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Satellite Salon // Tremors

September 22, 2016

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an evening of art-science conversations

with presentations by:
Cordula Daus   Gerko Egert   Amy Liptrot

Berlin Mitte
22 September 2016


Our presenters:

Cordula Daus is a cultural scientist, author and founder of the The New Society for
Applied Toponymy (NST), which examines the relation between places and their names, language and matter. She publishes a journal series under the title of Toponymisches Heft. The third volume Seismolologies features a cross-genre study of tremors (Erschütterungskunde) and will published this autumn with Fantôme Verlag.

Gerko Egert is a researcher in the Cluster of Excellence project Languages of Emotion at the Freie Universität Berlin. He is also a postdoctoral fellow at the Studies in Performing Arts & Media, Ghent University. His research deals with contemporary dance, human and non-human choreographies, politics of movement, weather and touch.

Amy Liptrot is an author from the island of Orkney in Scotland. She is widely published in magazines, journals and blogs and her first book, The Outrun (2016) has been met with great acclaim. Nominated for many awards (and winner of the Wainwright Prize), The Outrun charts her recovery from a chaotic London life on the edge amidst the winds and wildness of Orkney.

Our guests:

Ally Bisshop, whose first degree was in Microbiology, is a PhD student at the National Institute for Experimental Arts (UNSW Sydney), undertaking practice-based research related to the philosophy of Henri Bergson and his thesis that reality (and matter) is pure vibration. From 2010-2011 she was a participant at Olafur Eliasson’s Institut für Räumexperimente.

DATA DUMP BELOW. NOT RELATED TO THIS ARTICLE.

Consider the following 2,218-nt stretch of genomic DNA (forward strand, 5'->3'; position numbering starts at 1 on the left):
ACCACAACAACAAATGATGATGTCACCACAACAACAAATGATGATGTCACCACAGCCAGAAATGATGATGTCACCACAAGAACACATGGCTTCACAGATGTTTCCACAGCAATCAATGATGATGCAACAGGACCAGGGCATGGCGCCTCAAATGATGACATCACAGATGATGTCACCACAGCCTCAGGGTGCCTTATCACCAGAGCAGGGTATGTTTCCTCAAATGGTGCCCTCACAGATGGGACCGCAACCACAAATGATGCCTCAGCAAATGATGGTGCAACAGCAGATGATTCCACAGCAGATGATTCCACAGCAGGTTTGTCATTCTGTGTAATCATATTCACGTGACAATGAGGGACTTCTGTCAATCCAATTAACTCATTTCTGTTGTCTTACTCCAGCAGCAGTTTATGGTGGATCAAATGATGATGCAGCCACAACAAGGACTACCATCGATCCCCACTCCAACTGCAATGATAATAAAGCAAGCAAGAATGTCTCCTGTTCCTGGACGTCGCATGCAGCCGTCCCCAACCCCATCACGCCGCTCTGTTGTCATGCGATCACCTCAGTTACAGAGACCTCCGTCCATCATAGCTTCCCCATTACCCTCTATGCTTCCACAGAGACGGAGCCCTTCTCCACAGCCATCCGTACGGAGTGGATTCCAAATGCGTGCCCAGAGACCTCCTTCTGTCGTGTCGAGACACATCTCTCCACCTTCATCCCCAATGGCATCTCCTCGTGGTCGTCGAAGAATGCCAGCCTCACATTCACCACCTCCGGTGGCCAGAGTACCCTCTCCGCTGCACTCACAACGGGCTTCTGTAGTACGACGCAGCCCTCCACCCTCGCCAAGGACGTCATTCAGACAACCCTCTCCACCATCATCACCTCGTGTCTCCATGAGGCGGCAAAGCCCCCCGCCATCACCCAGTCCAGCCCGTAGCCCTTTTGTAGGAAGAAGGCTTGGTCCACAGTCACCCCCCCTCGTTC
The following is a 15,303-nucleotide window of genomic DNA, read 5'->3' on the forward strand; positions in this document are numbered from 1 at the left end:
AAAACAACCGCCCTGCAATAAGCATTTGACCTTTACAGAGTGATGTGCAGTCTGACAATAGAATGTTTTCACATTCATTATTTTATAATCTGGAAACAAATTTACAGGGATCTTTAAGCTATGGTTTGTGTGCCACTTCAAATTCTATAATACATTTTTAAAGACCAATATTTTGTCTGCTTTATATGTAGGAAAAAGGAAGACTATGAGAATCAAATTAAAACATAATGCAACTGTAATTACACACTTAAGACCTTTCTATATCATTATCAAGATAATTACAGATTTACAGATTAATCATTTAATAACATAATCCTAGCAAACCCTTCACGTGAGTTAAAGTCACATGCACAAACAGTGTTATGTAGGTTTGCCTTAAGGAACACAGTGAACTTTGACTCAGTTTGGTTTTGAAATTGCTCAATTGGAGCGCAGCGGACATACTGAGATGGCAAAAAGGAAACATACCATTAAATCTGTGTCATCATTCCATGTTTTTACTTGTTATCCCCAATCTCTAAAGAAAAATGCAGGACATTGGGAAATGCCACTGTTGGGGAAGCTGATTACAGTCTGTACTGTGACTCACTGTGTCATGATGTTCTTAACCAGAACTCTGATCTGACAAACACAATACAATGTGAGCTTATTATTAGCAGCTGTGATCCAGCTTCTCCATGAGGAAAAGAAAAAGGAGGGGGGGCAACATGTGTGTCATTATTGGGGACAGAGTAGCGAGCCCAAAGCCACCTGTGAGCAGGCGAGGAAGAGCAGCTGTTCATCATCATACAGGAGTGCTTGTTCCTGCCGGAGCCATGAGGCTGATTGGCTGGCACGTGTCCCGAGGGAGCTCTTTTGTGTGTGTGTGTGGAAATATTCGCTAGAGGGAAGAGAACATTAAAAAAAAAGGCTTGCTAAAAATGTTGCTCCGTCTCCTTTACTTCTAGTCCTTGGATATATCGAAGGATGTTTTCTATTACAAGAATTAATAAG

Raffaele Gallo is a freelance documentary photographer and PhD candidate at the Institute of Social and Cultural Anthropology of the Freie Universität Berlin. He is writing his doctoral thesis on “Images of Disasters. Photography and the Representation of Natural Disasters”.

Dr. Julia Köhne is a cultural historian at the Humboldt University Institute for Cultural Studies in Berlin. Among other related topics, she is a Scientific Associate on the German Research council (DFG) project “Trauma Translations. Production and Imagination in Film and Theory”. Her work includes the context of World War I “war hysterics” and the iconography of their shiver movements.

Thomas Meadowcroft is an internationally recognised composer, arranger and musician whose work often deals with questions of ecology. His recent radiophonic piece Moving Homes made in collaboration with Deutschland Radio Kultur is a music ethnography set on an imaginary stretch of Australian coastline that is prone to tropical cyclones.

Fritz Schlüter is a cultural anthropologist. He has a background in theatre and film sound design and is now a lecturer in Sound Studies, Ethnography and Cultural Studies in the Arts and Media Department at the University of Potsdam and the University of Applied Sciences Potsdam (Design Department) where he teaches sonic fieldwork and sound composition.

Prof Dr Thomas Schnalke is a medical historian and the Director of the Berlin Medical Museum at the Charité. He has published widely and organised numerous exhibitions on the history of medicine as well as curating art exhibitions in medical contexts. The museum’s next medical exhibition, Hieb § Stich, delves into the work of forensic investigators and opens 14 October 2016.

SATELLITE SALON // TREMORS is brought to you by writer-curator Dr. Sara Barnes and artist Lucy Powell. The salon hosts artists, scientists, writers and curators in various venues in Berlin and the UK. We aim to establish stimulating dialogue around changing themes, leading to a productive network of interested individuals with an eye to facilitating art/science collaboration.

Image: “Beginning of the earthquake of August 16 1906”, Valparaíso/Chile. Due to the strong vibrations the recording needle snapped. From: Cordula Daus, Toponymisches Heft No. 3, p. 4. Courtesy: Servicio Sismológico de Chile, Departamento de Geofísica, Universidad de Chile

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